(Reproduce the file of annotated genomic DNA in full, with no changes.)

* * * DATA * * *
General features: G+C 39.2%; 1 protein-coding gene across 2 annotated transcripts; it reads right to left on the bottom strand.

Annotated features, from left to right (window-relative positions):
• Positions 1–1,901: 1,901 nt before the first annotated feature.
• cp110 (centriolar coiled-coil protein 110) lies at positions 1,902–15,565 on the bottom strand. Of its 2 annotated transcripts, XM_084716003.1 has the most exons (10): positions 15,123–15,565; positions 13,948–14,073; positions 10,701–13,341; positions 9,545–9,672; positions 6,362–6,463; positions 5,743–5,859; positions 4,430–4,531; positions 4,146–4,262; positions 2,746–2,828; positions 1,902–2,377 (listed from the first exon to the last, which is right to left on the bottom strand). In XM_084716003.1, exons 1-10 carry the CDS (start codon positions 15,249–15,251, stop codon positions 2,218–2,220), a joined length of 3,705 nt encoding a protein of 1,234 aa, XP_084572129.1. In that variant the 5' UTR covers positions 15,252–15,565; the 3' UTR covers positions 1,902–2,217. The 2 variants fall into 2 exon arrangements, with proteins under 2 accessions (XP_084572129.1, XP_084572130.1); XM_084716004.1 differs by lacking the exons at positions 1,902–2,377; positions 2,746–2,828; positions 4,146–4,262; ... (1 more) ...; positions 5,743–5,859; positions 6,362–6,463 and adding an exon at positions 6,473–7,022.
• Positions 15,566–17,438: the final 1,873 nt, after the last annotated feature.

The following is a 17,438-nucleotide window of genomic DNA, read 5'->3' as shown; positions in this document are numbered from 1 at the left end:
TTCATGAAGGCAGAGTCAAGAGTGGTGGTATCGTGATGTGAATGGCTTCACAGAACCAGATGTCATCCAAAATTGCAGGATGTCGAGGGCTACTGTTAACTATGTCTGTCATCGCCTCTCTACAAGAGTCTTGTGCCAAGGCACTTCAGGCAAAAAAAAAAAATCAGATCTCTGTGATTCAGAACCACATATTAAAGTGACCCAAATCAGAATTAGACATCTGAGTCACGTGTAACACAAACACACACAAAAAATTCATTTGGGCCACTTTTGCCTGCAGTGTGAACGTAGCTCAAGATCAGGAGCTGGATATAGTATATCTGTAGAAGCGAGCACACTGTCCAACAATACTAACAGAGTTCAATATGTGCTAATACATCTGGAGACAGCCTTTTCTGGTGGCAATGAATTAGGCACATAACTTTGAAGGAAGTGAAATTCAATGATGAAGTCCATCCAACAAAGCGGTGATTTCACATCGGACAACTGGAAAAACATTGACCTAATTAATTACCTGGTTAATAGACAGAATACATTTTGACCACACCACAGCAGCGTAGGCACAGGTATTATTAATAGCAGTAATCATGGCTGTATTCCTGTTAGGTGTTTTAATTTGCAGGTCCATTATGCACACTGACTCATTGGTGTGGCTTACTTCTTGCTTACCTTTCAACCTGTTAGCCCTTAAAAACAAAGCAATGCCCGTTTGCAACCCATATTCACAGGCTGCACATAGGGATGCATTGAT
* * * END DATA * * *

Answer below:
General features: G+C 39.2%; 1 protein-coding gene across 2 annotated transcripts; it reads right to left on the bottom strand.

Annotated features, from left to right (window-relative positions):
• Positions 1–1,901: 1,901 nt before the first annotated feature.
• cp110 (centriolar coiled-coil protein 110) lies at positions 1,902–15,565 on the bottom strand. Of its 2 annotated transcripts, XM_084716003.1 has the most exons (10): positions 15,123–15,565; positions 13,948–14,073; positions 10,701–13,341; positions 9,545–9,672; positions 6,362–6,463; positions 5,743–5,859; positions 4,430–4,531; positions 4,146–4,262; positions 2,746–2,828; positions 1,902–2,377 (listed from the first exon to the last, which is right to left on the bottom strand). In XM_084716003.1, exons 1-10 carry the CDS (start codon positions 15,249–15,251, stop codon positions 2,218–2,220), a joined length of 3,705 nt encoding a protein of 1,234 aa, XP_084572129.1. In that variant the 5' UTR covers positions 15,252–15,565; the 3' UTR covers positions 1,902–2,217. The 2 variants fall into 2 exon arrangements, with proteins under 2 accessions (XP_084572129.1, XP_084572130.1); XM_084716004.1 differs by lacking the exons at positions 1,902–2,377; positions 2,746–2,828; positions 4,146–4,262; ... (1 more) ...; positions 5,743–5,859; positions 6,362–6,463 and adding an exon at positions 6,473–7,022.
• Positions 15,566–17,438: the final 1,873 nt, after the last annotated feature.

The following is a 17,438-nucleotide window of genomic DNA, read 5'->3' as shown; positions in this document are numbered from 1 at the left end:
TTCATGAAGGCAGAGTCAAGAGTGGTGGTATCGTGATGTGAATGGCTTCACAGAACCAGATGTCATCCAAAATTGCAGGATGTCGAGGGCTACTGTTAACTATGTCTGTCATCGCCTCTCTACAAGAGTCTTGTGCCAAGGCACTTCAGGCAAAAAAAAAAAATCAGATCTCTGTGATTCAGAACCACATATTAAAGTGACCCAAATCAGAATTAGACATCTGAGTCACGTGTAACACAAACACACACAAAAAATTCATTTGGGCCACTTTTGCCTGCAGTGTGAACGTAGCTCAAGATCAGGAGCTGGATATAGTATATCTGTAGAAGCGAGCACACTGTCCAACAATACTAACAGAGTTCAATATGTGCTAATACATCTGGAGACAGCCTTTTCTGGTGGCAATGAATTAGGCACATAACTTTGAAGGAAGTGAAATTCAATGATGAAGTCCATCCAACAAAGCGGTGATTTCACATCGGACAACTGGAAAAACATTGACCTAATTAATTACCTGGTTAATAGACAGAATACATTTTGACCACACCACAGCAGCGTAGGCACAGGTATTATTAATAGCAGTAATCATGGCTGTATTCCTGTTAGGTGTTTTAATTTGCAGGTCCATTATGCACACTGACTCATTGGTGTGGCTTACTTCTTGCTTACCTTTCAACCTGTTAGCCCTTAAAAACAAAGCAATGCCCGTTTGCAACCCATATTCACAGGCTGCACATAGGGATGCATTGAT